Sen. Cayetano lashes at former U.S. ambassador for ‘interfering’ with PH politics

From L-R, Sen. Alan Peter Cayetano, Sec. Arthur Tugade, U.S. Amb. Philip Goldberg (Photos: / /

By Macon Araneta | FilAm Star Correspondent

Sen. Alan Peter Cayetano shot back at outgoing U.S. Ambassador to the Philippines Philip Goldberg over the latter’s recent remark that he and Transportation Sec. Arthur Tugade made an “unpublicized” trip to China prior to President Rodrigo Duterte’s state visit to Beijing.

Cayetano stressed there was nothing suspicious about the China trip being “unpublicized” because unlike the President, public officials are not obligated to issue departure and arrival statements every time they leave the country.

“First of all, Sec. Tugade and myself, we’re not the President. We don’t have departure or arrival statements so what does he mean by unpublicized trips? The reality is that it is only the President’s trips that are publicized,” said Cayetano.

“I’m a senator. I don’t need the President to tell me to do something. If he tells me to do something, I will follow. But as a senator, I can meet my counterparts, I can travel. There is such a thing as inter-parliamentary relations,” insisted Cayetano.

Cayetano further questioned the U.S. Ambassador’s business in monitoring his and Tugade’s affairs. He also scolded Goldberg for “rumor-mongering” and giving false information when he made an unverified remark about Tugade’s visit to China.

“Sec. Tugade had a lot of invitations. Any DOTr (Department of Transportation) secretary is invited by China and Japan, automatically. But Sec. Tugade… I heard him a lot of
times saying, ‘I will not go abroad until I form my team. And my priority is forming the DOTr team’,” Cayetano said.

“That’s why he didn’t join the trips until he’s done with his team. And he has his own plan because Sec. Tugade doesn’t want to be supply-driven… He wanted to study first what the country needs,” he added.

The Senator also echoed the remarks of foreign relations personalities whom he talked to and claimed that Goldberg’s action was considered as a breach of protocol, as it was something that “a professional diplomat would not do unless you want to do something with that country.”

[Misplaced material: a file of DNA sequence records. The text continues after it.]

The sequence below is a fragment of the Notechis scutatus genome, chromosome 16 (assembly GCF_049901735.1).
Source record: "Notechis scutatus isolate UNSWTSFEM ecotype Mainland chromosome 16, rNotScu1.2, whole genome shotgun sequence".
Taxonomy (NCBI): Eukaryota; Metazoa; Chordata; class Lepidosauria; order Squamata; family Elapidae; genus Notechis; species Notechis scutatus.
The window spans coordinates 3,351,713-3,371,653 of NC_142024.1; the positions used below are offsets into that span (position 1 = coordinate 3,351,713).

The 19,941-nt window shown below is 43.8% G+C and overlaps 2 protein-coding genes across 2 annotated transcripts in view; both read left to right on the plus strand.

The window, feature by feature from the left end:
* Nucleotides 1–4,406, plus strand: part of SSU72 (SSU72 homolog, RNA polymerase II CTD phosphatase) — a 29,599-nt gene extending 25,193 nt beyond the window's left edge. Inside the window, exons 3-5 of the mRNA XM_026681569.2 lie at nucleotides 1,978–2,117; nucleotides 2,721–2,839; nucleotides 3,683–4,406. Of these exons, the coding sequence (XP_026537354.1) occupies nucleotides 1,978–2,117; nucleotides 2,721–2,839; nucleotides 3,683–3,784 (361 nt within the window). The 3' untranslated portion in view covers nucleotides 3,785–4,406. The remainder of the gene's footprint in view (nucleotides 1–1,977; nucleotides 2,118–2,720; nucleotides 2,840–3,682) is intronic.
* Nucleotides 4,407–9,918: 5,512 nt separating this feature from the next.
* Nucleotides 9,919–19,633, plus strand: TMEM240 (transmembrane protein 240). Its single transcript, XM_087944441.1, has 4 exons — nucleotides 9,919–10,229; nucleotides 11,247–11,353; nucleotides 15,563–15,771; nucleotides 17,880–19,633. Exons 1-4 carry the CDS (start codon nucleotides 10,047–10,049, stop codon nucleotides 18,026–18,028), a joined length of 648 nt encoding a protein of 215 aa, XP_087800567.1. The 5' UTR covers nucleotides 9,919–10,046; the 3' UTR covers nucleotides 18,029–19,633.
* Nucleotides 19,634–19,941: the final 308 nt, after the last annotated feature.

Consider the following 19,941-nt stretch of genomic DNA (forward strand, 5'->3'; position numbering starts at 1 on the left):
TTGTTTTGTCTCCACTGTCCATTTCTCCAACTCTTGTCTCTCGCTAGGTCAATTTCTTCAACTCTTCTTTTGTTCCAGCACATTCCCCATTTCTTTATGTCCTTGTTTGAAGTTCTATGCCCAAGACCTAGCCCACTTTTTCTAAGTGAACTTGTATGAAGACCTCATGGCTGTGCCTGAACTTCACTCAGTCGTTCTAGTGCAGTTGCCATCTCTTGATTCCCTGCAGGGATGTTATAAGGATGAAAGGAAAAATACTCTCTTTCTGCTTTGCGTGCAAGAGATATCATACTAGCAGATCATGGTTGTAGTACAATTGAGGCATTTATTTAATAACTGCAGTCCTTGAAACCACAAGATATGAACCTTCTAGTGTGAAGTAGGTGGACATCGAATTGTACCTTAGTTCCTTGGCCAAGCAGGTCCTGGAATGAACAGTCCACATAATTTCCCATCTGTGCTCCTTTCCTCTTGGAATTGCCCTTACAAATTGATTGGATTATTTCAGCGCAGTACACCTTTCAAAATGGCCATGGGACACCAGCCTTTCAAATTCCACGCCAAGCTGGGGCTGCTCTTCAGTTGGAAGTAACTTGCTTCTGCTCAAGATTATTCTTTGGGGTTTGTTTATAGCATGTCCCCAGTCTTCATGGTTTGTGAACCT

“It was a surprise to us because (the U.S. was) angry a few years ago and they put some people in jail and they took U.S. visas (away) from a lot of Filipinos because we were spying on them. So is this an admission now that they are spying on us?” Cayetano asked.

He noted that “one of the problems is the refusal of Goldberg to admit that he is part of the problem,” Cayetano said as he described how the Philippines’ relationship with the U.S., its long-time ally, is significantly being affected by the United States’ interference in the country’s policies and political affairs.

The Senator revealed that during the national elections last May, Goldberg took the time to personally meet the candidates and reported updates to the U.S. government afterwards. But Goldberg was not able to meet with Duterte because the Ambassador apparently kept on changing the schedule.

The Senator also pointed out how Goldberg interfered with the country’s national polls by making a comment about a highly politically charged issue, which could have affected the discretion of the 3.5 million Filipino-American voters in the U.S.

“(Ambassador Goldberg) continued to treat Malacañang as if he can tell the Philippine President what to do… The messenger was part of the problem… He’s interfering with our local politics, with how things are being run here,” he stressed.

Cayetano said he plans to issue a full report regarding the issue at the right time and that he would write a letter to Foreign Affairs Sec. Perfecto Yasay to complain and protest Goldberg’s actions.

Duterte blamed Goldberg for the strained relations with Washington. “Goldberg? He did not know that he started this trouble. He made comments during the campaign period that were not supposed to be made by an ambassador,” noted Duterte.

“I don’t want to insult him. He didn’t know that he started all this trouble,” he added.
Goldberg has ended his stint in Manila, returning to Washington last Octobrr 28. He is expected to be assigned to another country soon.